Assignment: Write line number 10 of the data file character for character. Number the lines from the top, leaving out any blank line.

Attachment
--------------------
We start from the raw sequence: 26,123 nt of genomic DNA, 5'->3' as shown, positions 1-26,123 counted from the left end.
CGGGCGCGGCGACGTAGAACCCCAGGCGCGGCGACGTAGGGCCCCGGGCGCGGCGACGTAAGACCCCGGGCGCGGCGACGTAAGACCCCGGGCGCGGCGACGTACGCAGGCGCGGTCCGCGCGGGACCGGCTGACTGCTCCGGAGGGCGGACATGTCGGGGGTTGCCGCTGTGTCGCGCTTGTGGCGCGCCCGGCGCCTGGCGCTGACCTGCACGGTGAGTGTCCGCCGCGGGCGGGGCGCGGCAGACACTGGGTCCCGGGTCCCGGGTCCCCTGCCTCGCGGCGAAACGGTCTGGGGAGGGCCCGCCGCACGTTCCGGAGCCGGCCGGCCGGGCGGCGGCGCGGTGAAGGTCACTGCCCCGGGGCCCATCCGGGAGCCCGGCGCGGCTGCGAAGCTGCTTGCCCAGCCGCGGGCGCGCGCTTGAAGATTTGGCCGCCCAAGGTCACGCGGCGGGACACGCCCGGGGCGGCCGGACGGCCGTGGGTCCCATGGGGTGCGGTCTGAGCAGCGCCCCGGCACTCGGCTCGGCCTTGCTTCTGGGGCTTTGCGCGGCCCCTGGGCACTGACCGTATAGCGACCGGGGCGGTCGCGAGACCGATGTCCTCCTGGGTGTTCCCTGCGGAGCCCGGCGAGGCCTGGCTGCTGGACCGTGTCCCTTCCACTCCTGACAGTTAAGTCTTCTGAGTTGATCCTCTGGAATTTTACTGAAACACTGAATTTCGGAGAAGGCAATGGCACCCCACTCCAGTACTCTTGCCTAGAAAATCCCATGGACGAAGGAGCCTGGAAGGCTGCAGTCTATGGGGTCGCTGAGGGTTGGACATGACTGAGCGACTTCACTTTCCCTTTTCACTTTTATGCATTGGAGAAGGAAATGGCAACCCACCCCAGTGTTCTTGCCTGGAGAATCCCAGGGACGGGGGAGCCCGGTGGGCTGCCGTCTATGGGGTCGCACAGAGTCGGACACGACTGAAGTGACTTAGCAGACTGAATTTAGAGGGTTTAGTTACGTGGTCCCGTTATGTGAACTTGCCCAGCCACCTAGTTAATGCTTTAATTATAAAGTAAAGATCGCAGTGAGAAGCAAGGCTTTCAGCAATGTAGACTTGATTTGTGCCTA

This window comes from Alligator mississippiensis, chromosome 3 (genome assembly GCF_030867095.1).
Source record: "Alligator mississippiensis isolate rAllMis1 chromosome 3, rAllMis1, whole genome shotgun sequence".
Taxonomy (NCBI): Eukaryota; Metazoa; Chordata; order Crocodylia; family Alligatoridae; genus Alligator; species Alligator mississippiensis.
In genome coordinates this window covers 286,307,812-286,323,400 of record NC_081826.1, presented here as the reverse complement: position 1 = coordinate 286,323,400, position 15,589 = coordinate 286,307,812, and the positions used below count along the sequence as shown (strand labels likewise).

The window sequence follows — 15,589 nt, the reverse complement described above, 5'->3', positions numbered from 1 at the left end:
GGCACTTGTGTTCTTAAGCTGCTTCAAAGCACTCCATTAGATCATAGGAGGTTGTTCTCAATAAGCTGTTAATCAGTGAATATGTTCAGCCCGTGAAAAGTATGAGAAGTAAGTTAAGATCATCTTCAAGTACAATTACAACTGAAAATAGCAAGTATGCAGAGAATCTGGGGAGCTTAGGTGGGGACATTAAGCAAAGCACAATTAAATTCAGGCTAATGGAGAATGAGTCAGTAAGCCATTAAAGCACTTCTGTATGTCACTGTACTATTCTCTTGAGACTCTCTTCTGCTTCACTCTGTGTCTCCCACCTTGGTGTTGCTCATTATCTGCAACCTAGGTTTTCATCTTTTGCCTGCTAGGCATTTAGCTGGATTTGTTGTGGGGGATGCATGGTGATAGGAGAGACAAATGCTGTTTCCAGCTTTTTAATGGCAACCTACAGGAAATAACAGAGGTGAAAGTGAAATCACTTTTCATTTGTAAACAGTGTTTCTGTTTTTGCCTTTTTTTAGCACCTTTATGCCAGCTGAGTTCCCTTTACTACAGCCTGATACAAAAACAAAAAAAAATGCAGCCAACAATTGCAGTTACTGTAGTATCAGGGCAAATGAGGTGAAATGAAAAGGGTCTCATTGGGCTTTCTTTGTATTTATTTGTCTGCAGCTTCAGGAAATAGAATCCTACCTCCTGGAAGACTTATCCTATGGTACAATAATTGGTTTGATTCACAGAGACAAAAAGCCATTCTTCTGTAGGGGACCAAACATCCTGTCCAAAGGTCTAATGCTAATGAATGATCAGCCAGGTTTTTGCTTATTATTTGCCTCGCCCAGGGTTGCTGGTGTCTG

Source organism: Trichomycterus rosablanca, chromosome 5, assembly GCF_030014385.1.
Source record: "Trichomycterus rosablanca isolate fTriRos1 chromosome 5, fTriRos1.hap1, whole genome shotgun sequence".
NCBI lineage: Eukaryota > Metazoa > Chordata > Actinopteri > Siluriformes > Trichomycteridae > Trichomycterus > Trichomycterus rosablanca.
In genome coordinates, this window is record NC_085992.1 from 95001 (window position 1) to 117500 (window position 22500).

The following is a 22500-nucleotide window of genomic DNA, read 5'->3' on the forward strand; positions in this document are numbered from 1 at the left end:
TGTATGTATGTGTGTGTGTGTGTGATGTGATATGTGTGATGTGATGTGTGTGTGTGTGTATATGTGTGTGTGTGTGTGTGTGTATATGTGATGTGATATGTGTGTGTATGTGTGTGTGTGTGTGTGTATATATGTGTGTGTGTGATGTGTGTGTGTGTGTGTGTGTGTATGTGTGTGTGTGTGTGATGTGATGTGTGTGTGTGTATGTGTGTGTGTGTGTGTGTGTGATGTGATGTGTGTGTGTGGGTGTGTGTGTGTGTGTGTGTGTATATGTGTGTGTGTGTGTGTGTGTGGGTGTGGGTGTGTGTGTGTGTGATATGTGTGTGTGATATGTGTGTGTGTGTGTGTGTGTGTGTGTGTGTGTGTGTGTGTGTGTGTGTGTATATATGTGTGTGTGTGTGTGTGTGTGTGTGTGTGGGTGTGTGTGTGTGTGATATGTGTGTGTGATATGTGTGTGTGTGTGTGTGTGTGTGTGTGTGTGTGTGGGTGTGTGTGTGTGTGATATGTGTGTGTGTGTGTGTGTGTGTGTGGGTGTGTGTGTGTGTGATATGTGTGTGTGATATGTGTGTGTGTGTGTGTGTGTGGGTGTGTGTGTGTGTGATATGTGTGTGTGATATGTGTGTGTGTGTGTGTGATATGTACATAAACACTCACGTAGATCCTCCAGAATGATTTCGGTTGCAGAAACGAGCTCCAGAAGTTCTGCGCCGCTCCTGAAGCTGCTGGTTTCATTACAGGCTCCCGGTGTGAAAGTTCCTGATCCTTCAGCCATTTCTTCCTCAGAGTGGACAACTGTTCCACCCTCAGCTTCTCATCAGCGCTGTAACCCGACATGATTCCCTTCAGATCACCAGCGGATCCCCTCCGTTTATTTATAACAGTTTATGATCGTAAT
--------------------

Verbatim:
Source record: "Trichomycterus rosablanca isolate fTriRos1 chromosome 5, fTriRos1.hap1, whole genome shotgun sequence".